On November 7 the American people will elect a new president and vice president, 435 members of the House of Representatives, and one-third of the Senate. In addition, there are thousands of statewide and local races that will be decided on that day. How should Christians approach their responsibilities in the coming election? It should go without saying that Christians should vote. If we care about the future of the nation, we ought to take the time to study the issues and the candidates. And having done that, we ought to apply our Christian convictions when we cast our votes.
It has been widely noted that the next president will probably appoint two or three new Supreme Court justices. Whoever makes those decisions will shape the court (and ultimately the nation) for the next 25-30 years. Biblical stewardship means caring about who makes the decisions and how those decisions are made. It is sobering to recall that abortion was legalized in 1973 by a 7-2 vote of the Supreme Court. Since then over 35 million unborn babies have been legally killed in America. The next president will have a chance to appoint justices who could stem the tide of death.
The same is true in the area of gay rights. The militant homosexual lobby has made enormous gains in the last 25 years, supported on one hand by Hollywood and on the other hand by a liberal judiciary. What once seemed unthinkable (gay marriage) is now openly advocated, and those who dare to oppose it are labeled homophobic bigots.
Larry Burkett offers a helpful insight on the importance of this election: “The salvation of America will not be found in the ballot box. But in far too many instances, the apathy and misplaced priorities of Christian people have allowed the election of leaders who, by their policies and their personal behavior, have undermined the godly values we hold dear.”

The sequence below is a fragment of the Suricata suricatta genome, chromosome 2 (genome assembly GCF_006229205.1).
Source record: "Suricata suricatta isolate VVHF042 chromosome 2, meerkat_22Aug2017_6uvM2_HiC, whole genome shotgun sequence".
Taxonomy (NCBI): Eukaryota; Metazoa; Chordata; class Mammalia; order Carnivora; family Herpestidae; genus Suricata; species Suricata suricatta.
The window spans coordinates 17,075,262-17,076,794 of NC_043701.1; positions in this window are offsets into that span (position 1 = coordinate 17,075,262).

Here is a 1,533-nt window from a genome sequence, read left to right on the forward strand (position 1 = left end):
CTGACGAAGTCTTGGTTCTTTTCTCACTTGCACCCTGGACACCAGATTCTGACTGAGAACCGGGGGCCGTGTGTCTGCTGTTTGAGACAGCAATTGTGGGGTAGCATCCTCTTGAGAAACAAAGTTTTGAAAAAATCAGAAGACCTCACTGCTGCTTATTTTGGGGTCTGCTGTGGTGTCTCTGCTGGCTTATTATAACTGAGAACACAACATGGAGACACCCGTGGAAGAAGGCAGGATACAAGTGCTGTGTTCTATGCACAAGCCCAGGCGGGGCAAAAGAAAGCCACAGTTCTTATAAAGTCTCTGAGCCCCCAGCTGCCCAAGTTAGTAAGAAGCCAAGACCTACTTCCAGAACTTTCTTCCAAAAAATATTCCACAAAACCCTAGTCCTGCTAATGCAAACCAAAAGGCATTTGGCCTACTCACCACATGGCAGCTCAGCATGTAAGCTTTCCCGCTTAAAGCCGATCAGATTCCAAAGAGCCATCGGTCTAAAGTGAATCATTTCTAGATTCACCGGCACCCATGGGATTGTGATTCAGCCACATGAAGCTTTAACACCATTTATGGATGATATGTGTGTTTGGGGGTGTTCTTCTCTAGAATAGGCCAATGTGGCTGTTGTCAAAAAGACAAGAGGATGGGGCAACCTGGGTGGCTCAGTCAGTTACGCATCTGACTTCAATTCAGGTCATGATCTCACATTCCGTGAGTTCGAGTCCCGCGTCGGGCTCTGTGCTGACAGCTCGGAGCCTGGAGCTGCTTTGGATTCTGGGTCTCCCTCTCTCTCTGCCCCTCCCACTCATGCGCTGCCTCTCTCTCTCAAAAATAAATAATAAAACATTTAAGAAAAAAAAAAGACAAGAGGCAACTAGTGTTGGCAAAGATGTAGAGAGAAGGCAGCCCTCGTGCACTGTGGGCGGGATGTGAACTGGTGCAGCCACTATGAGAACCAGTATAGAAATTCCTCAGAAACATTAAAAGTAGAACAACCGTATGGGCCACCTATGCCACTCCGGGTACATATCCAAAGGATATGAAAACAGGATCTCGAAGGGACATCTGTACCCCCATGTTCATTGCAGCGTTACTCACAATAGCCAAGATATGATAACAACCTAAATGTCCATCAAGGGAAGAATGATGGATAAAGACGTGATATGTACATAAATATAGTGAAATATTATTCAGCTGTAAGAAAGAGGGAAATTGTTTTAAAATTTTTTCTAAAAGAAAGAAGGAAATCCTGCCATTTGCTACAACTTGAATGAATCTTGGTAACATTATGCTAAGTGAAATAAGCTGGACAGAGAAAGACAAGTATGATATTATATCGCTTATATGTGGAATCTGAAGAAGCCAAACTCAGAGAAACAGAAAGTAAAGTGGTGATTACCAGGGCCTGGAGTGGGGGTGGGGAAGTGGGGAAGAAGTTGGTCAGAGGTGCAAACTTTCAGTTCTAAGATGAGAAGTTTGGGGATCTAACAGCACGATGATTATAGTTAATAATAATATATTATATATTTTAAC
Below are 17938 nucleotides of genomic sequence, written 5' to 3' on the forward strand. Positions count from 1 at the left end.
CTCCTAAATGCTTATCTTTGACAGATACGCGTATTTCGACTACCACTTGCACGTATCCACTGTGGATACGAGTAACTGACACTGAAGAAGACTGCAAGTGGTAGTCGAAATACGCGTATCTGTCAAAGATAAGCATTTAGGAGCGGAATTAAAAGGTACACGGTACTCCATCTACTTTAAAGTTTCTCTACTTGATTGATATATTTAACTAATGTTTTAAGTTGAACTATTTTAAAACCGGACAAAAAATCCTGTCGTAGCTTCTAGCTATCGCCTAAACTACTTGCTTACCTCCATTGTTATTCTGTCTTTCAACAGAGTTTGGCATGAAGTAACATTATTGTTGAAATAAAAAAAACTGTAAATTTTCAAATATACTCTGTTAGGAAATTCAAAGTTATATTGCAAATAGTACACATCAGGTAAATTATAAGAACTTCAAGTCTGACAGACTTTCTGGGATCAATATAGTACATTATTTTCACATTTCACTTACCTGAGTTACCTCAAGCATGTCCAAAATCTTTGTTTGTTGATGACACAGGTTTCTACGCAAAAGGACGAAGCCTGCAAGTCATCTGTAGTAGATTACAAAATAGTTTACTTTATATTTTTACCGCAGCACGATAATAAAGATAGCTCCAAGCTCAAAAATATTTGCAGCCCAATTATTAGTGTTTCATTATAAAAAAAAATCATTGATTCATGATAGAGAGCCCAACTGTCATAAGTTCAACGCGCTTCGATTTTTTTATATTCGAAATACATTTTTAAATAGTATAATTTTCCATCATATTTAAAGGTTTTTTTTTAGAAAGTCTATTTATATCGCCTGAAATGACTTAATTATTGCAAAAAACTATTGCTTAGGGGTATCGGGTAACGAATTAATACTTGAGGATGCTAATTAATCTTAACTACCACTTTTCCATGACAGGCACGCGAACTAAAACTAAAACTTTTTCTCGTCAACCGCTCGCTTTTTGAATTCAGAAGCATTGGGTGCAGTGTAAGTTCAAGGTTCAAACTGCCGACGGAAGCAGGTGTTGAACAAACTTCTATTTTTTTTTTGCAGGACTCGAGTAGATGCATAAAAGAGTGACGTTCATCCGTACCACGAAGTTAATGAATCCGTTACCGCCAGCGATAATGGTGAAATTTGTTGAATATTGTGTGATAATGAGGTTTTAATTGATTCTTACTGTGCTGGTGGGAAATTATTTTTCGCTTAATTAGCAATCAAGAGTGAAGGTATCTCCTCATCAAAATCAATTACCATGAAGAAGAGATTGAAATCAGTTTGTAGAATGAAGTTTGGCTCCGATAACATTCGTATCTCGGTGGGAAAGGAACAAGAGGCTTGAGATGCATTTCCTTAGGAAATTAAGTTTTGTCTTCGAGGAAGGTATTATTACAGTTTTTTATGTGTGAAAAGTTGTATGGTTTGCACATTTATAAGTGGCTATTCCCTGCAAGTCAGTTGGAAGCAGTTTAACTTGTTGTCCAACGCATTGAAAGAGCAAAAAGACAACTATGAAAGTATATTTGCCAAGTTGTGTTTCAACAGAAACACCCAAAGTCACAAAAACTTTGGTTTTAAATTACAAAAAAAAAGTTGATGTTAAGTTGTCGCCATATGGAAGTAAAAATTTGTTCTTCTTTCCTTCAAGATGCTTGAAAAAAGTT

In last week’s column I noted that we do not and will not endorse specific candidates. That is true, and you should feel free to vote as God leads you. However, we will not remain silent on the pressing moral issues of the day. Sometimes I think we have lived with abortion for so long that we have gotten used to it and even assumed that it will be with us forever. What slavery was in the 19th century, abortion is in the 21st century. If it is wrong to buy and sell another human being, it is equally wrong to kill a human being in the womb. But just as slavery ended, even so abortion may one day be outlawed. Things could change if only we had leaders with backbone.
Find out what the candidates believe. Don’t be taken in by slick advertising. And remember who you are. Christians could make the difference if we, in all humility, will take our faith with us when we vote on November 7.